Autism spectrum disorders are often associated with gastrointestinal diseases, and recent studies have shown changes in the gut microbiota of autistic children. Microbiota diversity was found to be increased in autistic children, with the excess of Bacteroidetes bacteria mainly being linked with the most severe cases. Fecal samples of autistic children had elevated levels of short-chain fatty acids (SCFAs) and ammonia, the products of gut bacteria. However, the significance of this finding is not fully understood.
Dopamine, the key neurotransmitter for the development and treatment of schizophrenia, is produced by gut microbiota, and gastrointestinal diseases and symptoms are often associated with this disease. This suggests a potential connection between gut microbiota alterations and the development and severeness of schizophrenia symptoms. This hypothesis is further supported by several studies that have associated increased incidence of schizophrenia symptoms with the usage of antibiotics, but further research in the field is needed.
The gut microbiota of people suffering from depression is significantly different from that of healthy people. The changes in gut microbiota diversity, the abundance of certain bacterial species, and the lack of others were strongly linked with depression in many studies, both on animals and humans. Antibiotics, stress, and poor diet (Western one, in particular) disrupt the microbiota, so they were shown to make a person more prone to developing symptoms of depression. On the other hand, probiotics, prebiotics, and a healthy diet (Mediterranean) restore gut microbiota and alleviate depression. Fecal transplantation studies are particularly interesting – when fecal microbiota of depressive patients is transplanted to germ-free mice, they develop depression too! This raises hope that the reverse process, transplantation of healthy microbiota to a depressive patient, could be a potential treatment strategy.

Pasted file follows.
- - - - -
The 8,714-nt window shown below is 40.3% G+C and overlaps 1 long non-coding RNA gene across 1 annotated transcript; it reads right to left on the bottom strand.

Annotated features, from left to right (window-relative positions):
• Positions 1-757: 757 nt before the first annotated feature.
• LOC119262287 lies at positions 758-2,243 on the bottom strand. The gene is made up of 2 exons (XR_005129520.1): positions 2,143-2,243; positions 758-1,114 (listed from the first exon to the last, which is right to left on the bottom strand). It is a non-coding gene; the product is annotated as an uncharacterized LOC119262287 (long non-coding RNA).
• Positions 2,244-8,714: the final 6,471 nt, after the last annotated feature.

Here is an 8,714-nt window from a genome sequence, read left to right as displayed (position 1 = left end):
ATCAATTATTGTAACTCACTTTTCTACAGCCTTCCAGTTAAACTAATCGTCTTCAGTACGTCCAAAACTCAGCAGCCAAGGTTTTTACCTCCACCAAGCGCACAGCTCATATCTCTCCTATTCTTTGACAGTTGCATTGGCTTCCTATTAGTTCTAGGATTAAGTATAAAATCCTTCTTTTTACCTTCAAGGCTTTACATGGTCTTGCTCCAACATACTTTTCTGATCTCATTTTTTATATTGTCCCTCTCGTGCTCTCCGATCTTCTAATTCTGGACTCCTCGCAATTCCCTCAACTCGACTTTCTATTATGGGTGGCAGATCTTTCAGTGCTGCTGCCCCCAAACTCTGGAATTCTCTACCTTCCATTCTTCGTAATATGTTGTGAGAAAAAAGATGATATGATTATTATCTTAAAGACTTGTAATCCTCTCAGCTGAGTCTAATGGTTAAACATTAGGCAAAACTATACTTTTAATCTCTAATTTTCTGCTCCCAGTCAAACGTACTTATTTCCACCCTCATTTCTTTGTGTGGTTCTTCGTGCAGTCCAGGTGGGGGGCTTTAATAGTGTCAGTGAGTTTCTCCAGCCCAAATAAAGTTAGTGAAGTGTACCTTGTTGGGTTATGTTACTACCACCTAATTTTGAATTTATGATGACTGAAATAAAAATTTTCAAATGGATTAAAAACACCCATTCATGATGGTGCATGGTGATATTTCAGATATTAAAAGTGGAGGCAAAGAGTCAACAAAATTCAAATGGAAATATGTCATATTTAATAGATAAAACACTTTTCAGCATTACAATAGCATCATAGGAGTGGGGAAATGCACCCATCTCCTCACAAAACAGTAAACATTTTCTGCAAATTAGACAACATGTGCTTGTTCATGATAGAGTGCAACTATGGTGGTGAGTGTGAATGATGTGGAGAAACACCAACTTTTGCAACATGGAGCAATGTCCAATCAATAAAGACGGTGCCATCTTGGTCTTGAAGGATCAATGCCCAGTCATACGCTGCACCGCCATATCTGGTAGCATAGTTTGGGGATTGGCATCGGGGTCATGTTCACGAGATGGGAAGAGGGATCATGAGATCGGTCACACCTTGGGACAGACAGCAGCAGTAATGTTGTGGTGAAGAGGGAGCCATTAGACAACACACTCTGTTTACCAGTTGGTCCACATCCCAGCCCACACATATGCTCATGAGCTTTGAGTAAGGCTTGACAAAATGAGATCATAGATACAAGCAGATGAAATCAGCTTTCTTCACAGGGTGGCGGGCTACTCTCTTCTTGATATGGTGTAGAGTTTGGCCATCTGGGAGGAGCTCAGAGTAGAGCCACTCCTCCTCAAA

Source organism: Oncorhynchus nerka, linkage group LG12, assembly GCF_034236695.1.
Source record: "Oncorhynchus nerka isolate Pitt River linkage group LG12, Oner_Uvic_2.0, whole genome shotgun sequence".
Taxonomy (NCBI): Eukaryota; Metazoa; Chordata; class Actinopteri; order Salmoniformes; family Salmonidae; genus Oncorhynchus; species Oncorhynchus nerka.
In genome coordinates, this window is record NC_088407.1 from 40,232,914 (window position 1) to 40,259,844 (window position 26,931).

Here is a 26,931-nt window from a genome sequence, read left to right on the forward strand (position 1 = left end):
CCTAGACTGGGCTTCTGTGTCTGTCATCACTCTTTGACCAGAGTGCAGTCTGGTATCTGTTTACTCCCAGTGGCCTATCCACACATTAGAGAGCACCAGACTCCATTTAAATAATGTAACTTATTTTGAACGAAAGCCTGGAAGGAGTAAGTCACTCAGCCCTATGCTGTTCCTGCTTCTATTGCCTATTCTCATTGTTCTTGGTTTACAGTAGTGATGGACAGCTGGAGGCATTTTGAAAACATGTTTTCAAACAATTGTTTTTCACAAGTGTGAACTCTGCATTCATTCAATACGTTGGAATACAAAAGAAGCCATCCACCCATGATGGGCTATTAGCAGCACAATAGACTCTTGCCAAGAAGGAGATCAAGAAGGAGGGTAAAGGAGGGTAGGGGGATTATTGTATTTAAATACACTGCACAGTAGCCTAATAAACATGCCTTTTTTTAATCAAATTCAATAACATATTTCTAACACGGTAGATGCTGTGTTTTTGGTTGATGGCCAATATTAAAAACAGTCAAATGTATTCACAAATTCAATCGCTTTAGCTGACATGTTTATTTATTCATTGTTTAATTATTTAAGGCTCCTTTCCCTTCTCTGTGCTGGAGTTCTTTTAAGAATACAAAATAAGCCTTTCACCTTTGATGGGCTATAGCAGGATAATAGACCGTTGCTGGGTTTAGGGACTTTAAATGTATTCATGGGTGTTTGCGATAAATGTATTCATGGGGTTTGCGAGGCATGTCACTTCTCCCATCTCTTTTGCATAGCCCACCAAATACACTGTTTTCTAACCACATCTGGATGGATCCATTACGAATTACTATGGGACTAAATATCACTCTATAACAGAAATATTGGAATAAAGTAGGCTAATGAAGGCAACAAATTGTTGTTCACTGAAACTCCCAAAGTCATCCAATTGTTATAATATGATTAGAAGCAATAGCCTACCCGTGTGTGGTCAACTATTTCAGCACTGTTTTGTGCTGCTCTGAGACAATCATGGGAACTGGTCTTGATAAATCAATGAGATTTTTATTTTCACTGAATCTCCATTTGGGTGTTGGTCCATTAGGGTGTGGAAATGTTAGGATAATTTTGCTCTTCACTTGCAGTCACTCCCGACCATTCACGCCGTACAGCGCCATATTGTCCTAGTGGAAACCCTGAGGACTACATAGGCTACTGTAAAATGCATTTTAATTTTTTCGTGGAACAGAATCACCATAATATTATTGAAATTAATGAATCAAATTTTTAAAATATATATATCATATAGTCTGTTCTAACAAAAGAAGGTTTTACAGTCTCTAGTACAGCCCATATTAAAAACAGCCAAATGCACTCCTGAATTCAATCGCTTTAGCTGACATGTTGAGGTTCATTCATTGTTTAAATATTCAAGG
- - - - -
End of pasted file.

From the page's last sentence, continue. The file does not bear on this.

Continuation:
Like depression, anxiety is also associated with changes in microbiota composition, with the lack of certain bacterial species and the excess of others. Studies on young adults showed improved sleep quality and mental state under stressful conditions upon regulating gut microbiota. One of them, a2019 study by Hawley and associates, showed that the use of probiotics with several bacterial species improved panic and neurophysiological anxiety, worry, and negative mood in college students.
The drugs used to treat neuropsychiatric conditions have been targeting the brain only for a long time, with a limited effect. But what if another organ dysfunction is the missing piece to a more effective therapy?
The linkage between gut microbiota and brain development and functioning is proven, although a few question it. For some diseases, such as depression, disturbance of the microbiota-gut-brain axis is accepted as a potential cause or aggravating factor. For others, further research is needed, as most of the currently present findings come from animal studies. Nowadays, considerable effort is being put into developing more valuable studies on humans, broadening and fortifying current knowledge on the topic.
The term psychobiotic was coined to emphasize the potential role of prebiotics and probiotics in the treatment of psychiatric conditions and neurodegenerative disorders (such as Alzheimer’s and Parkinson’s). And indeed, in terms of treating depression, anxiety, and stress reactions, prebiotics and probiotics were found to be beneficial in many animal studies, and so were the fecal transplants. Although successful in several studies, this type of therapy is not yet officially in use when it comes to humans. Psychobiotics as such are currently only recognized as a therapy for irritable bowel syndrome. Progress is being made with incorporating them into the depression treatment guidelines. This therapy modality will sure become more broadly used after more evidence from studies is obtained.
Modifying gut microbiota is relatively simple and inexpensive – much easier than, for example, modifying genes. This is of incredible importance in a world of growing mental health issues incidence and giant economic and cultural gaps. If it turns out that the gut microbiota is what has eluded us for so long, it will be a major turning point in neurology and psychiatry – a turning point with the potential to change mankind.